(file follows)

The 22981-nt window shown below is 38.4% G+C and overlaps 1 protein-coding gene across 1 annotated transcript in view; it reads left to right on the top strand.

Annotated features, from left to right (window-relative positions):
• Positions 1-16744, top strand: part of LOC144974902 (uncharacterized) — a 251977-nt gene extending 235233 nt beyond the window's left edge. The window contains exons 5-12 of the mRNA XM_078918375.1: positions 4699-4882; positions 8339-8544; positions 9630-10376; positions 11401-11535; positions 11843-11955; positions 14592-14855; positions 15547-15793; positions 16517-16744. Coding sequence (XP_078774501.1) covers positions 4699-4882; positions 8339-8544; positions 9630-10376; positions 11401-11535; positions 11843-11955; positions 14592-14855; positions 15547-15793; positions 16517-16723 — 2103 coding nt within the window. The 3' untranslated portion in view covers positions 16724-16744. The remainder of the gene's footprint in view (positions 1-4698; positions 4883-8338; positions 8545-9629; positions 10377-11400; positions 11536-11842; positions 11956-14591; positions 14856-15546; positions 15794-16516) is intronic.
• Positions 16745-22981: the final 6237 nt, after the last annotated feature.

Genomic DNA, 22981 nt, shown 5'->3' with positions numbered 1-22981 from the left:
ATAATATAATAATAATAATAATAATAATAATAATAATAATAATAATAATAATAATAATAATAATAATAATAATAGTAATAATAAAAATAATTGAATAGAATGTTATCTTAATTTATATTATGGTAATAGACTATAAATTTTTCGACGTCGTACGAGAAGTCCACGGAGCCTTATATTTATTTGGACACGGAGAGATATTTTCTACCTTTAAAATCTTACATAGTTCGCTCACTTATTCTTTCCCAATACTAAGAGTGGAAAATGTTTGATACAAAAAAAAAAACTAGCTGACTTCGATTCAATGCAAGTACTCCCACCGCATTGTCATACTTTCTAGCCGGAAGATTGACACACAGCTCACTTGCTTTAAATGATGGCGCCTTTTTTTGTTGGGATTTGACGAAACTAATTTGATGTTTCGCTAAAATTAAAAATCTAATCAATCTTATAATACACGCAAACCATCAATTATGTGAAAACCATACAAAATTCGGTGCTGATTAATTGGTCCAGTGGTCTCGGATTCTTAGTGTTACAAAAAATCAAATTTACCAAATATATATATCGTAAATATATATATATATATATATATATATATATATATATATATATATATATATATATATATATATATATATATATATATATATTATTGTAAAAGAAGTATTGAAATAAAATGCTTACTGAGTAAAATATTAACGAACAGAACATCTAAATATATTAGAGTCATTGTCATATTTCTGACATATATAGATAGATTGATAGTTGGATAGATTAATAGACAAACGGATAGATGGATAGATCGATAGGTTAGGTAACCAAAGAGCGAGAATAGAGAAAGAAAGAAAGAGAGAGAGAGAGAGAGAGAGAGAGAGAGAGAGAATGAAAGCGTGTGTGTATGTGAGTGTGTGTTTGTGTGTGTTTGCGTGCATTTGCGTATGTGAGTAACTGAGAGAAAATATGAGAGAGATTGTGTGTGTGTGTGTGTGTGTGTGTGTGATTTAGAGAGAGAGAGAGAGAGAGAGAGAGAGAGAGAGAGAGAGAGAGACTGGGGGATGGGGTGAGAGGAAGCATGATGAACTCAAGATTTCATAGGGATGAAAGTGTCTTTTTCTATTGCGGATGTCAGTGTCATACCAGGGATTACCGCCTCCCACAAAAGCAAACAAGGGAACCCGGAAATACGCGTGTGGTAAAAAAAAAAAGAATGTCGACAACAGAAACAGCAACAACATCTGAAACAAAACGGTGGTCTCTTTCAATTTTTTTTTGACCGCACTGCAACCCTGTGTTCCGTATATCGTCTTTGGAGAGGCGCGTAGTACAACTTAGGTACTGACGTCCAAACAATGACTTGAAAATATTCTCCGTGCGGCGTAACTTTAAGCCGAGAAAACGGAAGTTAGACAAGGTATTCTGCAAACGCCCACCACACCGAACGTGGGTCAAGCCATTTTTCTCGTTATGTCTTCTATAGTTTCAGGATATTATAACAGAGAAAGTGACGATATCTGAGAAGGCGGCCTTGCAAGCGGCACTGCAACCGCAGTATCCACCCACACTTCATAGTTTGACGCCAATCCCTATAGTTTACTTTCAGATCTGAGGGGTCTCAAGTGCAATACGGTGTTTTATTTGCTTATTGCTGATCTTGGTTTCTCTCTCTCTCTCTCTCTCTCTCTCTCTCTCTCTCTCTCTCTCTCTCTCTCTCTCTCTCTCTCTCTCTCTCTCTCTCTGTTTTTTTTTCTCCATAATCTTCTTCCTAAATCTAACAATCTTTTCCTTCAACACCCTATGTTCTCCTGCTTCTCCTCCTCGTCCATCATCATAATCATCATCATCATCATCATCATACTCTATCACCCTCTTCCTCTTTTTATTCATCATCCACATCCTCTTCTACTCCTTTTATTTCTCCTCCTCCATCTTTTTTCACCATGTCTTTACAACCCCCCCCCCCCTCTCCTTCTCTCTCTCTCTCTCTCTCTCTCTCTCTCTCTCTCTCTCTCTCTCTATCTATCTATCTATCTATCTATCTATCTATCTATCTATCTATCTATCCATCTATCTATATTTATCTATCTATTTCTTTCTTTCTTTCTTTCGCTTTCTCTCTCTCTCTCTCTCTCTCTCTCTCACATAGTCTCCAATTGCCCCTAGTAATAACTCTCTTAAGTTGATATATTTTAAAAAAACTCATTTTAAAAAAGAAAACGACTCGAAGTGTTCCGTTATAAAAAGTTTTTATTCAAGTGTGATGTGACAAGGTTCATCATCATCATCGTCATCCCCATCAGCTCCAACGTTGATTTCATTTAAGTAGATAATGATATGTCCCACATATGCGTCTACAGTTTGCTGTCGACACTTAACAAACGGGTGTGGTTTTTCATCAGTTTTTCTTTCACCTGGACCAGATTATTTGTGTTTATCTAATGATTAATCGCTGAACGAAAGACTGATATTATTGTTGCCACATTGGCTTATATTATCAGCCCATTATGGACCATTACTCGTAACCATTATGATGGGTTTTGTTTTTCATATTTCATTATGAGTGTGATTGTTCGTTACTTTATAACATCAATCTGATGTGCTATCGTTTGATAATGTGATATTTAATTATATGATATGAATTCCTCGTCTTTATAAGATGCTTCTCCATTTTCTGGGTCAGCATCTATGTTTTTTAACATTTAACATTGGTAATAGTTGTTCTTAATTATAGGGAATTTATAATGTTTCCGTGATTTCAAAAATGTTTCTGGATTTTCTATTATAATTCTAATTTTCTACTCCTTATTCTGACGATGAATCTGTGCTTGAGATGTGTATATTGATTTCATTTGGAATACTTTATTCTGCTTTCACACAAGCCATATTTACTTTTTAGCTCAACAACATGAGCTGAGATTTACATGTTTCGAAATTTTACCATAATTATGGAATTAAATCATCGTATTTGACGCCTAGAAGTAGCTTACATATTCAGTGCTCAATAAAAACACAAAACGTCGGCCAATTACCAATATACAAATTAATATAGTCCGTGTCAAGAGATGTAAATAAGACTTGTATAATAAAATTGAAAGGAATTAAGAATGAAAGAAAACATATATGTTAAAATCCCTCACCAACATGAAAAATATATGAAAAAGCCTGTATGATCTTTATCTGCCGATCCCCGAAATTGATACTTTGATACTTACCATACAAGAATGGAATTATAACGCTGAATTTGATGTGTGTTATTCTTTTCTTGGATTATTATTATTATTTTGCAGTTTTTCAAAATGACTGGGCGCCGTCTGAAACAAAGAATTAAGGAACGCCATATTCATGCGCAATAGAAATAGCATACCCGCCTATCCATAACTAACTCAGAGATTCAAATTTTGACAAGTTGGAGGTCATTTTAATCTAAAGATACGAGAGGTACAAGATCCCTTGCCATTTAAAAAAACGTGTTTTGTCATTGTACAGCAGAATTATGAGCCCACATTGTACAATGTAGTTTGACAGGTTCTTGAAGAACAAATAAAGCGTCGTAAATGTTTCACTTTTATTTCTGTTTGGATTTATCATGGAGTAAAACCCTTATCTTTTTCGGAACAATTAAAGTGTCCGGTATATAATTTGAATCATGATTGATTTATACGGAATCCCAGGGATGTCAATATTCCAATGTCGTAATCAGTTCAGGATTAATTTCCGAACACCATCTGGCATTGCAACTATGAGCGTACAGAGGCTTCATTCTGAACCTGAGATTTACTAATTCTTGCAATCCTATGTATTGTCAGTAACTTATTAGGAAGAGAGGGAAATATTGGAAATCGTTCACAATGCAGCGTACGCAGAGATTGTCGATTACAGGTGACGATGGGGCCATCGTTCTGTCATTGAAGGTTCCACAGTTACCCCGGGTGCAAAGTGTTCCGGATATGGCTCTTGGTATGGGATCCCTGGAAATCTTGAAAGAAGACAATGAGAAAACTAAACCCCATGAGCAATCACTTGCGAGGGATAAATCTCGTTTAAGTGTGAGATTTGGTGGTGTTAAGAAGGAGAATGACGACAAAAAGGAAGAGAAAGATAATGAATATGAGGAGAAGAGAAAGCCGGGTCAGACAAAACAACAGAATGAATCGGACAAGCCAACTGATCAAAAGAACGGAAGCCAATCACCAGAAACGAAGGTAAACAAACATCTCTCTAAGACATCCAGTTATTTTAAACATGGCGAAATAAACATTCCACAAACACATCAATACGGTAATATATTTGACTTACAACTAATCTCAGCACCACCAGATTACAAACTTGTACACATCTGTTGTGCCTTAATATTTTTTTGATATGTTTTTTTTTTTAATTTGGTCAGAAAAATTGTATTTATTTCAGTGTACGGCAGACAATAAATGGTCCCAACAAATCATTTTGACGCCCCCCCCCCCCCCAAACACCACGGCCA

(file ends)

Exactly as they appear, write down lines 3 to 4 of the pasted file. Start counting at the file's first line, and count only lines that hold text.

• Positions 1-16744, top strand: part of LOC144974902 (uncharacterized) — a 251977-nt gene extending 235233 nt beyond the window's left edge. The window contains exons 5-12 of the mRNA XM_078918375.1: positions 4699-4882; positions 8339-8544; positions 9630-10376; positions 11401-11535; positions 11843-11955; positions 14592-14855; positions 15547-15793; positions 16517-16744. Coding sequence (XP_078774501.1) covers positions 4699-4882; positions 8339-8544; positions 9630-10376; positions 11401-11535; positions 11843-11955; positions 14592-14855; positions 15547-15793; positions 16517-16723 — 2103 coding nt within the window. The 3' untranslated portion in view covers positions 16724-16744. The remainder of the gene's footprint in view (positions 1-4698; positions 4883-8338; positions 8545-9629; positions 10377-11400; positions 11536-11842; positions 11956-14591; positions 14856-15546; positions 15794-16516) is intronic.
• Positions 16745-22981: the final 6237 nt, after the last annotated feature.